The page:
Drought. Flooding. Extreme heat. Climate change has many tools for destruction, but no matter the disaster, in a 4° Celsius world, parts of the United States will be left uninhabitable. Significant portions of the population will be forced to leave their homes due to climate disasters and will live their lives as internally displaced people. These people will bring with them diverse cultural identities. They will also have left places of significant cultural and historical relevance. The locations may be lost, but the people will endure.

If the United States is to protect culture in the face of climate change, it must shift its focus towards protecting the culture that resides within those people. However, much of the current approach to protecting culture and history is rooted in protecting places. The paragon of this approach is the National Historic Preservation Act. Places deemed worthy of preservation are listed on the National Register of Historic Places, which has historically not been racially and gender inclusive, thereby failing to reflect the United States’ diversity. Places that have been recently added to address this lack of diversity are especially vulnerable to climate change.

Executive Order 13146 is an example of historic preservation beyond the National Historic Preservation Act. In the wake of Hurricane Floyd’s devastation of Princeville, North Carolina, President Clinton issued EO 13146 to recognize the historical significance of Princeville as the first city founded in the United States by freed slaves and to create the President’s Council on the Future of Princeville, North Carolina. However, memory is ephemeral, and until recently, the National Museum of African American History and Culture recognized Eatonville, Florida as the first town chartered by Black Americans. This error has since been corrected, and Princeville’s pride in being the first town chartered by Black Americans endures. Despite this previous inaccuracy, residents of Princeville are aware of their cultural significance and the value their community holds in American history.

Many residents of Princeville were relocated following Hurricane Floyd, but the town was rebuilt. Eventually, Princeville’s population returned to its levels prior to Hurricane Floyd. The town of Princeville had the option of a buy-out, but ultimately, the town rejected the buy-out. Princeville instead opted to rebuild its levees to protect it from the 100-year floodplain.

Unfortunately, the 100-year flood came 83 years early with Hurricane Matthew in 2016. Again, the town was flooded, destroying 450 homes. The population was only 2,200 at the time of Hurricane Matthew. The road to recovery has been long with many residents not wanting to abandon the historical significance of Princeville. Following Hurricane Matthew, North Carolina provided funding to purchase a total of 141 acres of neighboring land to relocate the most threatened parts of the town. However, in a 4-degree world, partial retreat will be insufficient. The places communities value most will be lost.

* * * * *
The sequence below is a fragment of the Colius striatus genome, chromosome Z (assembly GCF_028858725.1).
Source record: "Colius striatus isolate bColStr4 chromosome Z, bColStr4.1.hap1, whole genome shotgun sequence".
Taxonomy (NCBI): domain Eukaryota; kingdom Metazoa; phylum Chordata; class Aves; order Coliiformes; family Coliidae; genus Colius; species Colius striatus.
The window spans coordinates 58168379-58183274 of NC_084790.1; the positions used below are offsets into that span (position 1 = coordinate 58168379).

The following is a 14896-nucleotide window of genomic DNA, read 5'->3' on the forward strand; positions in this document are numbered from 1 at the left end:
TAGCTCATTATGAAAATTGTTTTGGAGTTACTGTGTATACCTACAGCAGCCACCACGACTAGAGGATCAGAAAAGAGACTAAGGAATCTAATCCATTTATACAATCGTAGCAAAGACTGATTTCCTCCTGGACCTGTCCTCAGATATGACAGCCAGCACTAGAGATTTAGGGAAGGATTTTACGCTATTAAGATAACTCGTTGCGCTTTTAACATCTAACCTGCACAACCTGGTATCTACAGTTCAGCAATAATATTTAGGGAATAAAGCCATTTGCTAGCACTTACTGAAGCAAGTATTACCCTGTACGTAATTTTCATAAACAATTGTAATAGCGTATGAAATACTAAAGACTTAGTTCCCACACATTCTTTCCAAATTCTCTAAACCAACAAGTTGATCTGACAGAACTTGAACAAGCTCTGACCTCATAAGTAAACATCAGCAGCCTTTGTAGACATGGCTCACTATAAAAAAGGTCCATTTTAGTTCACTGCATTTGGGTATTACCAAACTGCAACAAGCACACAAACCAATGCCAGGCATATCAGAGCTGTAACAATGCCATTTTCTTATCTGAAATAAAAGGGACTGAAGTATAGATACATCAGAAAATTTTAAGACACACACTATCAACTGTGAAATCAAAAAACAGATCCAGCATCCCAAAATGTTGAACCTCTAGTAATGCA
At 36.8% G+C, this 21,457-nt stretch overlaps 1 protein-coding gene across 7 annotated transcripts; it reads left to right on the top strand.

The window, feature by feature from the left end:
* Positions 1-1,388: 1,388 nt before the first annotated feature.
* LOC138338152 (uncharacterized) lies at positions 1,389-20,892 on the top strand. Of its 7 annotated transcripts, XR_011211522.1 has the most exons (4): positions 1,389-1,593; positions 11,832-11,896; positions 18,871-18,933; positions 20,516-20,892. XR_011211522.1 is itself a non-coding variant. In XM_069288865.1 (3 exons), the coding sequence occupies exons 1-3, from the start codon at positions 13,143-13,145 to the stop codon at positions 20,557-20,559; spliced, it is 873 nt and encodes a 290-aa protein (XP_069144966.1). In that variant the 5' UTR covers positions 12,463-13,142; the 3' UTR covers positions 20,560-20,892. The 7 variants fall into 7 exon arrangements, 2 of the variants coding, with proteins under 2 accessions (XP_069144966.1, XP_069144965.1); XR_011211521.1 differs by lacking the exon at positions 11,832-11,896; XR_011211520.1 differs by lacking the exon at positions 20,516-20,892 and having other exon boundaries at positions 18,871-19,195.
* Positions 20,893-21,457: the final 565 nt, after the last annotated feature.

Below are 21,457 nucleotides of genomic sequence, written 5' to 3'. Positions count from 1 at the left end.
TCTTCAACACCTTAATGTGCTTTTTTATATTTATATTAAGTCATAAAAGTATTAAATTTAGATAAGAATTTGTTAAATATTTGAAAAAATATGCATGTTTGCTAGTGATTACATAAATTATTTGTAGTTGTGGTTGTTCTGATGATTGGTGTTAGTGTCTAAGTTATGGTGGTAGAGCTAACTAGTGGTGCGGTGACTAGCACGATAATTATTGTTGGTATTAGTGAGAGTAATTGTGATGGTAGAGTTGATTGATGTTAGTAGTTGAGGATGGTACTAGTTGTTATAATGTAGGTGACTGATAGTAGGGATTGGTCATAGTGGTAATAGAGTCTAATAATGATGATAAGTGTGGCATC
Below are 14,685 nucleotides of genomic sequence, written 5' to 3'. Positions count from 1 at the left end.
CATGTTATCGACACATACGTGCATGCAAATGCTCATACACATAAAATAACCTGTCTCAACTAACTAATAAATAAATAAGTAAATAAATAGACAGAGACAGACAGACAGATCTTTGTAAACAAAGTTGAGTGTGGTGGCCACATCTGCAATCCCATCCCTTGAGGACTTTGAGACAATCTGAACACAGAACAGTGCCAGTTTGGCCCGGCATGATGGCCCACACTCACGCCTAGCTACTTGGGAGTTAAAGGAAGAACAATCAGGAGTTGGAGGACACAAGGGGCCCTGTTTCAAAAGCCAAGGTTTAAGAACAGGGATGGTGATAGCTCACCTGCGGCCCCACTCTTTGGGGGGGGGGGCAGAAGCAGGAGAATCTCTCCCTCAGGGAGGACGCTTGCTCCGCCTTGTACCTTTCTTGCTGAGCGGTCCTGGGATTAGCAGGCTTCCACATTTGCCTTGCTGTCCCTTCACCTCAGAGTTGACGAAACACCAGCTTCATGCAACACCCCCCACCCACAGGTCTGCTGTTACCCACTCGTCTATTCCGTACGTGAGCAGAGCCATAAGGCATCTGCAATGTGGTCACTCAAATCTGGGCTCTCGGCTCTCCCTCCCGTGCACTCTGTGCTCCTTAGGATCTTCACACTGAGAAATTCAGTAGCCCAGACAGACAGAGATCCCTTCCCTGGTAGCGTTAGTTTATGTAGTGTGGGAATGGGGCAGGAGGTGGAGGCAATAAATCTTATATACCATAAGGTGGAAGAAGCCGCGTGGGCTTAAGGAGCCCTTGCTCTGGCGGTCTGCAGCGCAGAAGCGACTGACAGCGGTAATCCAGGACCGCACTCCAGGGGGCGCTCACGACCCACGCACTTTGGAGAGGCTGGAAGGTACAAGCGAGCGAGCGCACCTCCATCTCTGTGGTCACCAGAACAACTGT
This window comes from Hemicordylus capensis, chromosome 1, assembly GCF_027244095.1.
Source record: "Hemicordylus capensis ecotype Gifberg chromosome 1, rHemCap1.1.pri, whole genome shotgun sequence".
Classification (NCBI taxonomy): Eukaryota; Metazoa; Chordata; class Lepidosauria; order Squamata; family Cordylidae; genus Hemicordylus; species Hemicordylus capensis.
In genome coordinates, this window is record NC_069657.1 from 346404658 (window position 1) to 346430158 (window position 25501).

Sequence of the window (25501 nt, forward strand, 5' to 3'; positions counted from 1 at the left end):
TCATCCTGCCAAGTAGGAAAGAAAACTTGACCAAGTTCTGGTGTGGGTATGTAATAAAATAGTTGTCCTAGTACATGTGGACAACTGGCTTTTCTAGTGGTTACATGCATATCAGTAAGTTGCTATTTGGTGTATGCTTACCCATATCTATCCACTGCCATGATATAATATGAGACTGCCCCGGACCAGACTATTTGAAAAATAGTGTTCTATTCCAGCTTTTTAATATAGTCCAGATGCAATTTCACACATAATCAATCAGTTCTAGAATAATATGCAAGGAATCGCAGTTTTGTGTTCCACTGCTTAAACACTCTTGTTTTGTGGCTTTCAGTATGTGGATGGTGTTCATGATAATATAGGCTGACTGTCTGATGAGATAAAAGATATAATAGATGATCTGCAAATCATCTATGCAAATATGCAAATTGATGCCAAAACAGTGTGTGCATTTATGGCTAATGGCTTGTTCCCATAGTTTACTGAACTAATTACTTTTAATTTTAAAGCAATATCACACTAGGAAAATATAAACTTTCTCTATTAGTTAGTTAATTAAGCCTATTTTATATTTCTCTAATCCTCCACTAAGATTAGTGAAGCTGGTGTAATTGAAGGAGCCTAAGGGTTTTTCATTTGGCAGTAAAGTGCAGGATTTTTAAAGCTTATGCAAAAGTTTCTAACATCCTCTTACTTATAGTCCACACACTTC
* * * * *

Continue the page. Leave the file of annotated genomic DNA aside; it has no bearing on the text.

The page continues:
Princeville is an example of cultural and historical resilience. When their history was forgotten by other Americans, the people of Princeville remembered who they were as a community. The attachment to place will endure, but in the face of destruction, governments can choose to invest not just in protecting places, but also in the people who take pride in that culture and history. However, memory is ephemeral, and geography is a part of community identity. Once communities are dispersed, the United States risks losing that community identity and consequently the history and culture associated with that community.

Place is an important and complex aspect of individual and collective identity, but it is not the only source of identity. Geographic communities are just one type of community, just one classification existing among a multitude of identities. Culture and history can be protected if a cultural/historical perspective is taken towards communities. The geography may be lost, but the community will remain if protected. To protect this culture and history, the United States can choose to take an anticipatory or reactive approach to adaptation. The current approach is largely reactive, but an anticipatory approach is necessary to protect these resources [culture and history?] against the advancing threat of climate change.

Documents can be preserved. Oral histories can be recorded. But land, places that are slated to become uninhabitable in a 4-degree world, cannot be saved from climate change. What will happen if America chooses to continue emphasizing place in its approach to protecting and preserving history and culture? If people lose both their geographic community and the proximity geography provides to one’s social community, what culture and history will be lost? Will America take the anticipatory approach to preserving the culture and history existing within these communities? Or will America simply be erased?

Authored by:

  • Michele Okoh, senior lecturing fellow in the Environmental Law and Policy Clinic at Duke Law School.

*** This blog post is part of a series of essays by the Environmental Law Collaborative (ELC) on the adaptation challenges of the worst-case climate scenario: a world that warms to 4°C by 2100.
Pace | Haub Environmental Law’s GreenLawBlog is co-hosting this series, along with Environmental Law Prof Blog, over the course of this month. ***